The 2020 RRSP deadline for making contributions for the 2019 tax year is just over a month away.
By March 2, Canadian savers have to make their final RRSP decisions to take advantage of the reduction in 2019 taxable income that is possible using the contributions.
The RRSP deduction limit is 18% of annual income. Company pension contributions reduce the amount of space people have available, and the limit is capped. The maximum for 2019 was $26,500 and for 2020 is $27,230.
Unused space can be carried forward, and many people reserve RRSP contribution space for years when they expect to be in a higher marginal tax bracket. With some careful planning, investors can growth the funds tax-free inside the RRSP for decades and then pull the money out when they are in a lower tax bracket than they were at the time of the initial contributions.
Which stocks should you buy?
Dividend stocks have a long history of being solid picks for RRSP portfolios, especially when the distributions are used to buy additional shares.
Let’s take a look at one top Canadian stock that might be an interesting pick to start a balanced RRSP wealth fund.
Bank of Nova Scotia
Bank of Nova Scotia (TSX:BNS)(NYSE:BNS) is Canada’s third-largest bank with a market capitalization of $88 billion. The bank gets the bulk of its revenue and income from its Canadian operations, just like its peers, but Bank of Nova Scotia also has an interesting international strategy that could prove to be very rewarding for investors in the coming decades.
Bank of Nova Scotia has invested billions of dollars to buy banks and credit card portfolios in Latin America, with a particular focus on Mexico, Peru, Colombia, and Chile.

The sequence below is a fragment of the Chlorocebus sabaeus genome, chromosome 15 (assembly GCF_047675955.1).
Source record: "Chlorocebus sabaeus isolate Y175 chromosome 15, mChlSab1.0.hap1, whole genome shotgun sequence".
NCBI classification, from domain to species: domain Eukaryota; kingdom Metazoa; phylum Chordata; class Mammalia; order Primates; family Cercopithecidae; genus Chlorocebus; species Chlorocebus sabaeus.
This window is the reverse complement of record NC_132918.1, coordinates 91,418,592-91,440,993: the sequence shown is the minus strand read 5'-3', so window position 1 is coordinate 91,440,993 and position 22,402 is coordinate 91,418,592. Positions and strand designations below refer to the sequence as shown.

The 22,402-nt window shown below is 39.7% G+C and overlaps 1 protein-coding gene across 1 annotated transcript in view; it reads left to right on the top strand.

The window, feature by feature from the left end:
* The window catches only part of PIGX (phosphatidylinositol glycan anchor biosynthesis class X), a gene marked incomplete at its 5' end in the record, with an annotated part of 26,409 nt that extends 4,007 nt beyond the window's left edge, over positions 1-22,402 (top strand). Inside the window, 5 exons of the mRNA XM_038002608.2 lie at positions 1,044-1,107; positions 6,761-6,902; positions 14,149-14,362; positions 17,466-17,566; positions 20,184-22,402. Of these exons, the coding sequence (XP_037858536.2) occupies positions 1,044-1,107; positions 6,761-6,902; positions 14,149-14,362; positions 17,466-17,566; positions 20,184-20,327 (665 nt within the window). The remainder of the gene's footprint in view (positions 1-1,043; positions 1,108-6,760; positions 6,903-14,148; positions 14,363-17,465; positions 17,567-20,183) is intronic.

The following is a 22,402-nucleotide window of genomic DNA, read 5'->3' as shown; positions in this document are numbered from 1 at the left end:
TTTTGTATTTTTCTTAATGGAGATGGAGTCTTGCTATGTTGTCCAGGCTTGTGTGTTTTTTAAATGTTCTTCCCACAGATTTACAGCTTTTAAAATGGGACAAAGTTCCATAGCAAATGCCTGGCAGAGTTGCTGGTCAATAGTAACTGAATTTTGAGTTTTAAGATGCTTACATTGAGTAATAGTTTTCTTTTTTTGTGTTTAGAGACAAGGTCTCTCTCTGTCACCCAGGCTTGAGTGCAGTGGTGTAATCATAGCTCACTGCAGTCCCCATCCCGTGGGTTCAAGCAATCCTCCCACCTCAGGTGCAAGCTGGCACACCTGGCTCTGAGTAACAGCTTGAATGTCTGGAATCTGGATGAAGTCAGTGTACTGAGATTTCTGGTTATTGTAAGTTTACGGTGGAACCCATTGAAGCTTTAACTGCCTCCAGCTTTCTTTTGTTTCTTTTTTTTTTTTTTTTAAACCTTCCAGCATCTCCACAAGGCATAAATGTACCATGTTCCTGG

At first glance, investors might scratch their heads, wondering why a conservative Canadian bank would want to get involved in countries that are best known for battles with drug cartels and have histories of economic chaos and political uncertainty. Even today, these economies are reliant on commodity prices, and global investors are still concerned about government policy changes and social instability.
Despite the perceived risks, there is also significant growth opportunities. The four countries make up the core of the Pacific Alliance trade bloc that enables the free movement of goods, capital, and labour among the members. They have even connected their stock markets.
With a total population of more than 225 million, the bloc represents a consumer market that is six times the size of Canada’s and is significantly underbanked. As middle-class wealth expands, Bank of Nova Scotia is in a good position to capitalize on demand for loans and investment products.
The international operations contribute about 30% of total net income and that should increase, as Bank of Nova Scotia makes additional acquisitions in the region.
At home, Bank of Nova Scotia is building its wealth-management capabilities. The bank recently made two large acquisitions in the Canadian market and has set up a new Global Wealth business unit.
The company has a strong track record of dividend growth, and the distribution should rise in step with earnings. The current payout provides a yield of 5%.
A $10,000 investment in Bank of Nova Scotia 25 years ago would be worth $250,000 today with the dividends reinvested.
The bottom line
There is no guarantee that Bank of Nova Scotia will generate the same returns over the next 25 years, but the stock remains an attractive pick for a diversified RRSP portfolio.
The TSX Index is home to may top stocks that pay reliable and growing dividends and deserve to be on your retirement radar.
This article represents the opinion of the writer, who may disagree with the “official” recommendation position of a Motley Fool premium service or advisor. We’re Motley! Questioning an investing thesis — even one of our own — helps us all think critically about investing and make decisions that help us become smarter, happier, and richer, so we sometimes publish articles that may not be in line with recommendations, rankings or other content.
The Motley Fool recommends BANK OF NOVA SCOTIA. Fool contributor Andrew Walker has no position in any stock mentioned.